The Supreme Court has recently added a preliminary determination that must be made when deciding whether a public employee's speech warrants constitutional protection. See Mills v. City of Evansville, Ind., 452 F.3d 646 (7th Cir. 2006) (expanding protected speech analysis in light of Garcetti v. Ceballos, 126 S.Ct. 1951 (2006)). In Garcetti, the Court determined that a public employee has no recourse to First Amendment protections where the underlying actions are performed in satisfaction of their job duties. 126 S.Ct. at 1953 ("Restricting speech that owes its existence to a public employee's professional responsibilities does not infringe any liberties the employee might have enjoyed as a private citizen."). The Seventh Circuit has since applied this ruling in a variety of circumstances. See, e.g., Sigsworth v. City of Aurora, Ill., 2007 WL 1518536, at *5 (7th Cir., May 25, 2007) (upholding dismissal, finding that plaintiff did not speak "as a citizen on a matter of public concern," in light of admission that he was acting "in furtherance of the policy of cooperation") (declining to apply public/private balancing of Pickering in light of antecedent Garcetti test); Spiegla, 481 F.3d 961 (vacating jury judgment and award in light of Garcetti, where plaintiff was retaliated against after reporting a security breach in a manner that fell within her "duty to ensure the prison's safety and security"); Mills, 452 F.3d at 648 (upholding summary judgment against plaintiff based on Garcetti, where actions were taken "on duty, in uniform, and engaged in discussion with her superiors...speaking in her capacity as a public employee contributing to the formation and execution of official policy"); see also Fairley v. Fermaint, 482 F.3d 897 (7th Cir. 2007) (upholding the applicability of Garcetti to adverse employment action on interlocutory appeal, but deferring to factfinder on whether the actions in question fell within the scope of plaintiffs' employment).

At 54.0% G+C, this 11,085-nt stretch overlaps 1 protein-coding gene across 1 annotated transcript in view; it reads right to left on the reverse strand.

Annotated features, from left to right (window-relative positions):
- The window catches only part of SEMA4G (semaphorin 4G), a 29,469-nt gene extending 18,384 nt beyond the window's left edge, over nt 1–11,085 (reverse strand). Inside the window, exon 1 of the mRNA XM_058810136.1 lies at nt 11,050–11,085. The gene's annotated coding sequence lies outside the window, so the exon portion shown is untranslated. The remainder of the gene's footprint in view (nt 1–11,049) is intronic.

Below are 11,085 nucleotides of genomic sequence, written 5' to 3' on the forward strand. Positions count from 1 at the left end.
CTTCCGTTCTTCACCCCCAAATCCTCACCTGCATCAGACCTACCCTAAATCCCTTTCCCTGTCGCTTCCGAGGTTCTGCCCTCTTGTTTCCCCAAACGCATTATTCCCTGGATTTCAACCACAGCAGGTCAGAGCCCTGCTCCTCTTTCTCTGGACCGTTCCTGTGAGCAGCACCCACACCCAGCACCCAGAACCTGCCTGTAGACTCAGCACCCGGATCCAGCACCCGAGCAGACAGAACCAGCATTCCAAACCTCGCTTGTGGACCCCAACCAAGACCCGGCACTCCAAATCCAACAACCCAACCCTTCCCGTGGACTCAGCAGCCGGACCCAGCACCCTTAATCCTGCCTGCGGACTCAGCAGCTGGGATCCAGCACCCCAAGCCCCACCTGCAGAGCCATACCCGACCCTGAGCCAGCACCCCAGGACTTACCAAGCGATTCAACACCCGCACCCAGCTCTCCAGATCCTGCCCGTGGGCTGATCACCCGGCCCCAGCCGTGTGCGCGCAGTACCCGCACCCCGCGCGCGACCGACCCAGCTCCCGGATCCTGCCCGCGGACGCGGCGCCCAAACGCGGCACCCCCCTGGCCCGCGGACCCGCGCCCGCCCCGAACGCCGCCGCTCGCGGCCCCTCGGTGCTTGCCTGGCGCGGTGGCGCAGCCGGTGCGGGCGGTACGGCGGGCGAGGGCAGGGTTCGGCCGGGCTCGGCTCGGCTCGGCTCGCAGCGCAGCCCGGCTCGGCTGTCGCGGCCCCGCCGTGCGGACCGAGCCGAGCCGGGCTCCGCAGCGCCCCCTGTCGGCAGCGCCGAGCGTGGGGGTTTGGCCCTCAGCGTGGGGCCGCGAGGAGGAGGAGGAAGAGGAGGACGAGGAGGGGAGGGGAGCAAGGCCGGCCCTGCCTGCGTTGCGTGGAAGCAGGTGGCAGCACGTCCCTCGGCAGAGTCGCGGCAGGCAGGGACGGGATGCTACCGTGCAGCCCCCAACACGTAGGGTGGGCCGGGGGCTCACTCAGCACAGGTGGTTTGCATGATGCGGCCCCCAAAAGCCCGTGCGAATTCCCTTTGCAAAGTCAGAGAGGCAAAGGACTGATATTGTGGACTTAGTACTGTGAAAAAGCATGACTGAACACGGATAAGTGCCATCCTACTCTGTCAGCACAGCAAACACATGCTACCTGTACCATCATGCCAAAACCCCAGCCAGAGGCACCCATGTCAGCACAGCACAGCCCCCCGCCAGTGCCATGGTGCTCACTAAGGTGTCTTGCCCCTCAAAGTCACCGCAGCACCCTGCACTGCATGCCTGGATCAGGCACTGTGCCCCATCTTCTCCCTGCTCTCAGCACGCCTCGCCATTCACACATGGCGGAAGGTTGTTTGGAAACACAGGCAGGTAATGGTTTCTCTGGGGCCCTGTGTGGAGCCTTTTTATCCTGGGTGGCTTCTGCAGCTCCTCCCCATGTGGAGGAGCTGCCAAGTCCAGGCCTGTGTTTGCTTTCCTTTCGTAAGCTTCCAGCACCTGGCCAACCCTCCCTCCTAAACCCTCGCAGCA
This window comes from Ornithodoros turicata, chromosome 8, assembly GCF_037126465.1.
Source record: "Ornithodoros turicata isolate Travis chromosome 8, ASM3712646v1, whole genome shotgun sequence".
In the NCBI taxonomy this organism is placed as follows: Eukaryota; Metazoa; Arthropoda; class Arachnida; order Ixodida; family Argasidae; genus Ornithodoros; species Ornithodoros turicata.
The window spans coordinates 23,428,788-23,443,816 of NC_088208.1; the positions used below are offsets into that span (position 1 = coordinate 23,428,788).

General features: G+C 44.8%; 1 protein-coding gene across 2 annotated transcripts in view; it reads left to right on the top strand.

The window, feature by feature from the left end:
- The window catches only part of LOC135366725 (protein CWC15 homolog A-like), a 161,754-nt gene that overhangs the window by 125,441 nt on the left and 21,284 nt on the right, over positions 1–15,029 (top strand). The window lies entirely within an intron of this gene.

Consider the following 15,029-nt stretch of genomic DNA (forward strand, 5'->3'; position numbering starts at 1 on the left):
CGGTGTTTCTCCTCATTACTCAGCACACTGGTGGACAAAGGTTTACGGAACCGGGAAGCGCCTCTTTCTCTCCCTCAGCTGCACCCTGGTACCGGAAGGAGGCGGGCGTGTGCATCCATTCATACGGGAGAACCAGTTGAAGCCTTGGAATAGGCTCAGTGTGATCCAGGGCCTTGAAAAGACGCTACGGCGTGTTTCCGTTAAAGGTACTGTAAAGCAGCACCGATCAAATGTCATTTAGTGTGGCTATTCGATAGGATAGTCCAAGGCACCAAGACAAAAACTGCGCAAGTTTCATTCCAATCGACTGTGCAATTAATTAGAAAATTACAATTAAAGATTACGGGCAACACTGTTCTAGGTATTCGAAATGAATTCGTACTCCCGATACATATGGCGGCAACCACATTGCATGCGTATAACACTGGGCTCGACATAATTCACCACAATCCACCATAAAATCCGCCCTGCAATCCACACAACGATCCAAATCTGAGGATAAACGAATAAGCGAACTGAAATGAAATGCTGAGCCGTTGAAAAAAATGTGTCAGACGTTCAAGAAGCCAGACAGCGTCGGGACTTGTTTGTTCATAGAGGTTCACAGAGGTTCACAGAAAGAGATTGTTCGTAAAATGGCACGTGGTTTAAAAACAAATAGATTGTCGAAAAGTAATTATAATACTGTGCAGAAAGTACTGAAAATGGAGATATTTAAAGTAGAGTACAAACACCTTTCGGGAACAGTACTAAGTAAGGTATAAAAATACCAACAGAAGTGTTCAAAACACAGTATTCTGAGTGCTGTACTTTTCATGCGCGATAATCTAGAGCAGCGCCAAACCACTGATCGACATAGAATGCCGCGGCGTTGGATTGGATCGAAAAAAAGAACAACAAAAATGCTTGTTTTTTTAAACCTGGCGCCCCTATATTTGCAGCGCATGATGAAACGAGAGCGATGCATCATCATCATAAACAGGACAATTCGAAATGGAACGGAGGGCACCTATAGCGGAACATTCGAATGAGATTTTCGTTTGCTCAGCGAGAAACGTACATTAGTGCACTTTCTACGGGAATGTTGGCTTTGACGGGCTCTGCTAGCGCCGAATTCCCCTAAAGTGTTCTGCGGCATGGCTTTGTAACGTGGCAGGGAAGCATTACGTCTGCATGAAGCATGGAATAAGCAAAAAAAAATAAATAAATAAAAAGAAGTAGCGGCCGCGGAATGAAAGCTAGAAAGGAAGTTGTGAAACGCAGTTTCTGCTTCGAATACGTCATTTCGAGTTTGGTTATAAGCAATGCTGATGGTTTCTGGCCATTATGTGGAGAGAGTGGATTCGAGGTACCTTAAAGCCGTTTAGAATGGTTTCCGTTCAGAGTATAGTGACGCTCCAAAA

The Supreme Court's narrow holding "that when public employees make statements pursuant to their official duties, the employees are not speaking as citizens for First Amendment purposes," Garcetti, 126 S.Ct. at 1960, is not a blanket rule that can be blindly applied to deny free speech protections to public employees. See Sigsworth, 2007 WL 1518536, at *4. The ruling did not overrule whistleblower protection for employees' employment obligations. Id. Also, the ruling provided little guidance as to how the lower courts are to go about defining an employee's "official duties." As a result, analysis under Garcetti will likely be a fact-intensive analysis in most instances. However, here we are faced with one of the rare instances in which the Plaintiff has indeed "plead himself out of court," see Bennett v. Schmidt, 153 F.3d 516, 519 (7th Cir. 1998), as he himself has answered the potentially difficult question of whether or not he was acting within the scope of his job duties.